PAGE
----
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Re: The Conceited Empire (E. Todd)
by Rahul Goswami
08 August 2003 03:40 UTC
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Ref Steven Sherman and E Todd, yes the cultural aspect is certainly
important. In East Asia for example it is J-pop (Japan pop) can
Cantopop (Cantonese pop) that are listened to from Japan to Korea to
Taiwan, Hong Kong and Singapore, and Korean sitcoms are watched on
cable. True, the presentation of the music and the universe borrows a
great deal from the MTV vocabulary - and indeed the lyrics include
English, which worries Asian linguists who are concerned about the
globalisation of English and its intrusion into Asia - but it
represents a pan-East Asian idea of pop culture. Similarly in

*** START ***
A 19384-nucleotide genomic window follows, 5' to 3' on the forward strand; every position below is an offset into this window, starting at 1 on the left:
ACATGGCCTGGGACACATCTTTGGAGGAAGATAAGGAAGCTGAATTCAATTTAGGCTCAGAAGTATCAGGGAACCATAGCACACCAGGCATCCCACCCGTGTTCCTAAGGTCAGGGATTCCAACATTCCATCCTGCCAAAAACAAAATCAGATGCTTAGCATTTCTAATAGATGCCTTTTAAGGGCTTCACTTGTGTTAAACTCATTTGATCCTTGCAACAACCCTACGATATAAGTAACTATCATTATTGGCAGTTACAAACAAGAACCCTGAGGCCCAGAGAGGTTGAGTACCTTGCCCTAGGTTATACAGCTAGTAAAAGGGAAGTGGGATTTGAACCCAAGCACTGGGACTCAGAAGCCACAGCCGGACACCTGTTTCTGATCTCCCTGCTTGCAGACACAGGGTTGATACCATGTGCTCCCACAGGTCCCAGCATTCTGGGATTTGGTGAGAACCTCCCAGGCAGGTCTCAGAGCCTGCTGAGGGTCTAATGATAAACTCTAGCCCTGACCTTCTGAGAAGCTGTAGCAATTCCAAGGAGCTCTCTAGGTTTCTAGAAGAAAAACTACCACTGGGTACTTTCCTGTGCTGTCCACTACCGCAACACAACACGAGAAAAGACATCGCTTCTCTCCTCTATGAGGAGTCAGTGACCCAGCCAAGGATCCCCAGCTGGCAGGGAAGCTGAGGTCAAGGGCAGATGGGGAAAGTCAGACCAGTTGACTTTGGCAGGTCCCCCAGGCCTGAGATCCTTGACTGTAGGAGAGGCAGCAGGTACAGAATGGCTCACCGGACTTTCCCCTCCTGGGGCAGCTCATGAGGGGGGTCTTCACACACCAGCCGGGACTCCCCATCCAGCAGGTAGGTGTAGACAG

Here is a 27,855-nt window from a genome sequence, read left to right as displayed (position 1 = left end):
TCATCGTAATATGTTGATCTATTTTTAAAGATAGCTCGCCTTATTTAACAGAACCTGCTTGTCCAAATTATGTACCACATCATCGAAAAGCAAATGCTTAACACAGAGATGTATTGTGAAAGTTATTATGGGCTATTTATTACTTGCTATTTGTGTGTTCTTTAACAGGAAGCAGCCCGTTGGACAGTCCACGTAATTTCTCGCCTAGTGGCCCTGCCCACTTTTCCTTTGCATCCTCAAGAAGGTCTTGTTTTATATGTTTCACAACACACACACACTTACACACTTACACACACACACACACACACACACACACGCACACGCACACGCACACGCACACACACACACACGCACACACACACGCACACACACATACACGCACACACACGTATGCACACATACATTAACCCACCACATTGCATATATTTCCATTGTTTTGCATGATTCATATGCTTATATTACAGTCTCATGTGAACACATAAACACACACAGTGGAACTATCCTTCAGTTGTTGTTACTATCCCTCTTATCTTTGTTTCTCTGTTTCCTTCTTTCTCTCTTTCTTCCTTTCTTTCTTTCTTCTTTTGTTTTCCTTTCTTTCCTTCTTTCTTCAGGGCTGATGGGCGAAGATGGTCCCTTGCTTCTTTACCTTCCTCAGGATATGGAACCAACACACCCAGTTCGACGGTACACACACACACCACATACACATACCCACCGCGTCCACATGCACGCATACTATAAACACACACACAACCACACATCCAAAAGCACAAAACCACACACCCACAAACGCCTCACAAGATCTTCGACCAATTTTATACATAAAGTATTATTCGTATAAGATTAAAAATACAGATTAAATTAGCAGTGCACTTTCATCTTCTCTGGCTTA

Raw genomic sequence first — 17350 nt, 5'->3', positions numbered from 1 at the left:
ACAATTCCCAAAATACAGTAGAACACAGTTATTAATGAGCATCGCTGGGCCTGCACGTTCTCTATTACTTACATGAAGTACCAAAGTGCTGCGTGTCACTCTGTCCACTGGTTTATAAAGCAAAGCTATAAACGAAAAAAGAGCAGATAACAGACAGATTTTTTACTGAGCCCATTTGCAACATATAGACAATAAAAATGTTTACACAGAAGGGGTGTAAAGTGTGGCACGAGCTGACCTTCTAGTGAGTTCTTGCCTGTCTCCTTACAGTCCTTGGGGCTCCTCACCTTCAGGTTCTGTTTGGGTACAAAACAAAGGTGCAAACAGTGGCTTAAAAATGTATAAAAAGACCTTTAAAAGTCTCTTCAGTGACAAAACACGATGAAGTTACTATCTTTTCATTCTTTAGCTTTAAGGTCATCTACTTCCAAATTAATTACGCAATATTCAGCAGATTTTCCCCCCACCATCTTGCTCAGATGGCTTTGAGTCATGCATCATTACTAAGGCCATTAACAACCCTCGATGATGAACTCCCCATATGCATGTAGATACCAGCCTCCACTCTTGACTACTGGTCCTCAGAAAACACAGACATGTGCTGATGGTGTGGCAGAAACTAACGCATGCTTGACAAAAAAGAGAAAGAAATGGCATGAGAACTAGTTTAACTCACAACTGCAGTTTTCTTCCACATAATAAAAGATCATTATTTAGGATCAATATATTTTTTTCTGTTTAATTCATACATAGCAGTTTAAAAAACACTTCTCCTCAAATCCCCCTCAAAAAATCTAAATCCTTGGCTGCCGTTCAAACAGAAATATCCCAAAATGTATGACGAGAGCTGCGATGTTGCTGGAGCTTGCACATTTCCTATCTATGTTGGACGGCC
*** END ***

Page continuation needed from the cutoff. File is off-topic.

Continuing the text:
South-East Asia, specifically Malaysia and Indonesia, the influences
can come from as far afield as India, with its indefatigable Bollywood
film industry and its huge doses of saccharine songs, and both films
and songs are popular here (Malaysia has shrewdly positioned itself as
an international locale for Bollywood film producers). This encounter
has also led to expressions like the Indonesian 'dangdut', songs in
Bahasa of local origin but heavily influenced in delivery by the film
songs. Singapore has officially attempted to get rid of 'Singlish' the
peculiar patois that amalgamates English, Malay and dialects like
Hokkien, all in a compressed sort of code, which needs local residence
in order to understand. Conversely, Singaporeans who have been
educated in the west, and who speak with noticeable American or
British accents, are viewed with a sort of tolerant pity by the
Singlish-speakers, as having moved perhaps too far from their roots.


Rahul Goswami

phone +65 62910840 / 96640750
fax +1 775 908 1621

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